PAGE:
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Advanced Cataract Surgery 

Cataracts are the leading cause of vision loss among adults age 60 or older and have become increasingly common as our population ages and lives longer. Treatment requires a quick, minimally invasive surgical procedure to remove your cloudy lens and replace it with a new lens implant. Over 3 million cataract surgeries are performed each year in the United States.

Modern cataract surgery has evolved rapidly over the past few years. It is considered one of the safest and most effective medical procedures used today, giving patients more choice in lens options. By combining the most advanced lenses for distance and near vision or astigmatism correction with cataract surgery, patients are regaining the vision they had in their 20s.


  • Convenient and fast outpatient procedure.
  • Quick recovery with patients typically returning to normal activities the within a week.
  • Vision that is even better than before the onset of cataracts, with less need for glasses.


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How is Cataract Surgery Performed?

Ultrasonic phacoemulsification is the “gold standard” for cataract surgery. In phacoemulsification surgery, a small ultrasonic probe is inserted into a very small incision on the edge of the eye. This probe gently breaks the cloudy lens into tiny pieces and suctions the cataract out of the eye.

The Centurion offers a new method that uses both ultrasound and mechanical oscillation to help break up the cataract faster, and allows the surgeon greater control of lens tissue than traditional ultrasound.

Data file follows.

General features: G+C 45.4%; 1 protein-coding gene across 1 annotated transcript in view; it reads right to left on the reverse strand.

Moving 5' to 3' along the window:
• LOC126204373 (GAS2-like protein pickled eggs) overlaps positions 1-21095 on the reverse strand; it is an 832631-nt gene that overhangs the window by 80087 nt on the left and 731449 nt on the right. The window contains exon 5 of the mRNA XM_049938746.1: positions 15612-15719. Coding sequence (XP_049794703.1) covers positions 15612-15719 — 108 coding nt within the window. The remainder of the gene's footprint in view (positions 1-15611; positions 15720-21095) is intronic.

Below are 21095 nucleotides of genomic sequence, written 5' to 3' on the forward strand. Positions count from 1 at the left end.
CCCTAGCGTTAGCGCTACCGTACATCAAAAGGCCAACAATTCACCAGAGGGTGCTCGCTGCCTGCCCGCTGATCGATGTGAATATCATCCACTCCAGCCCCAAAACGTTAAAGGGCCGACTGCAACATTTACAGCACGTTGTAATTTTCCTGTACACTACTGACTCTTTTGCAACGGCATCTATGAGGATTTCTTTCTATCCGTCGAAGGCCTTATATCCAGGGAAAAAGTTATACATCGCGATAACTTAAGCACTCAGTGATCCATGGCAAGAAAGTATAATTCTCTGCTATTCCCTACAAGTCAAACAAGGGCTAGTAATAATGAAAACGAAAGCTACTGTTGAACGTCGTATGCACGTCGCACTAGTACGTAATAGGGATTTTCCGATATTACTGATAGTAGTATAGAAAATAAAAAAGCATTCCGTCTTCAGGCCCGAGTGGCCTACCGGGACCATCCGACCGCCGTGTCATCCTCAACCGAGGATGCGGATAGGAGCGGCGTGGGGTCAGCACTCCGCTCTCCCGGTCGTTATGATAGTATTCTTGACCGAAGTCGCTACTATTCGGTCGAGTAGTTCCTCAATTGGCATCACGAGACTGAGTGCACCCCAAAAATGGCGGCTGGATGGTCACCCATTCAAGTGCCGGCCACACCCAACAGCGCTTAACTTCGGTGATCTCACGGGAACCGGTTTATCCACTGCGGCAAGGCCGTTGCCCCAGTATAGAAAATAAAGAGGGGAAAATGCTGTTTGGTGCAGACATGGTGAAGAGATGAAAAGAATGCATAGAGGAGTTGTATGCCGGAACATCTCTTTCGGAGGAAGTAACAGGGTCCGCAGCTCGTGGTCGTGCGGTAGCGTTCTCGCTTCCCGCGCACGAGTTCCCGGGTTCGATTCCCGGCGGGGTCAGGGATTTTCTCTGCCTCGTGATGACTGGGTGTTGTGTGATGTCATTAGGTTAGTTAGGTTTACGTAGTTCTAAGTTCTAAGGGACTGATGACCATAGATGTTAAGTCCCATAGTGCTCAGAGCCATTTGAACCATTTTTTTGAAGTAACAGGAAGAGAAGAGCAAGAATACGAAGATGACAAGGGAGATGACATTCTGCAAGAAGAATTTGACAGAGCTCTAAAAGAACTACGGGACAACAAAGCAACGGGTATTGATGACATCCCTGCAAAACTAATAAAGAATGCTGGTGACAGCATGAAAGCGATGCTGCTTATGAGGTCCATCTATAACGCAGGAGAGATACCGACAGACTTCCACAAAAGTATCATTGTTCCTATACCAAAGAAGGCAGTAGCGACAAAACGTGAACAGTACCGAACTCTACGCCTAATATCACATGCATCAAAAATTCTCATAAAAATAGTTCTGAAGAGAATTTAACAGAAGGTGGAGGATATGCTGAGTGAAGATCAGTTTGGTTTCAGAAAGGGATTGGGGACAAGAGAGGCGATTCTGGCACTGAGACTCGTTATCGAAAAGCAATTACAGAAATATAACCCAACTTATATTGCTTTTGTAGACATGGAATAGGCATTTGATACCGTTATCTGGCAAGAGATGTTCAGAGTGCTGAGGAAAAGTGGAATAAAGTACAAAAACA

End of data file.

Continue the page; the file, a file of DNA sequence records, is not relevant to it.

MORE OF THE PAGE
Dr. Briana Brunner offers no-stitch, small incision cataract surgery to residents of Carroll County and surrounding areas using the new Centurion system. This advanced procedure holds several benefits over conventional forms of cataract surgery. With the no-stitch procedure, patients experience less discomfort, recover more quickly, achieve improved vision more rapidly, and are less likely to incur surgically induced astigmatism than with other forms of cataract surgery.

The Procedure

Dr. Brunner begins the procedure by applying a local anesthetic to the eye. There is no injection. A small incision, about 1/6 of an inch wide, is then made in the sclera (the white portion of the eye). The cloudy cataract lens is dissolved using the Alcon Infiniti Phacoemulsificator. After the cataract is removed, a folded intra-ocular lens (IOL) is inserted through the micro-incision, then unfolded and locked into permanent position. The small incision is self-sealing and usually requires no stitches. This type of incision heals quickly and provides a much more comfortable recuperation. The new lens will restore the function of a healthy, natural lens. The entire procedure lasts around 12 minutes, and because of the way the incision is made, the eye can heal without the need for stitches.

Standard Cataract Surgery includes the placement of a standard lens implant to restore brightness, color and clarity to images degraded by slow, progressive cataract formation. This procedure enables you to see distance, but reading glasses or glasses to correct astigmatism will still be required.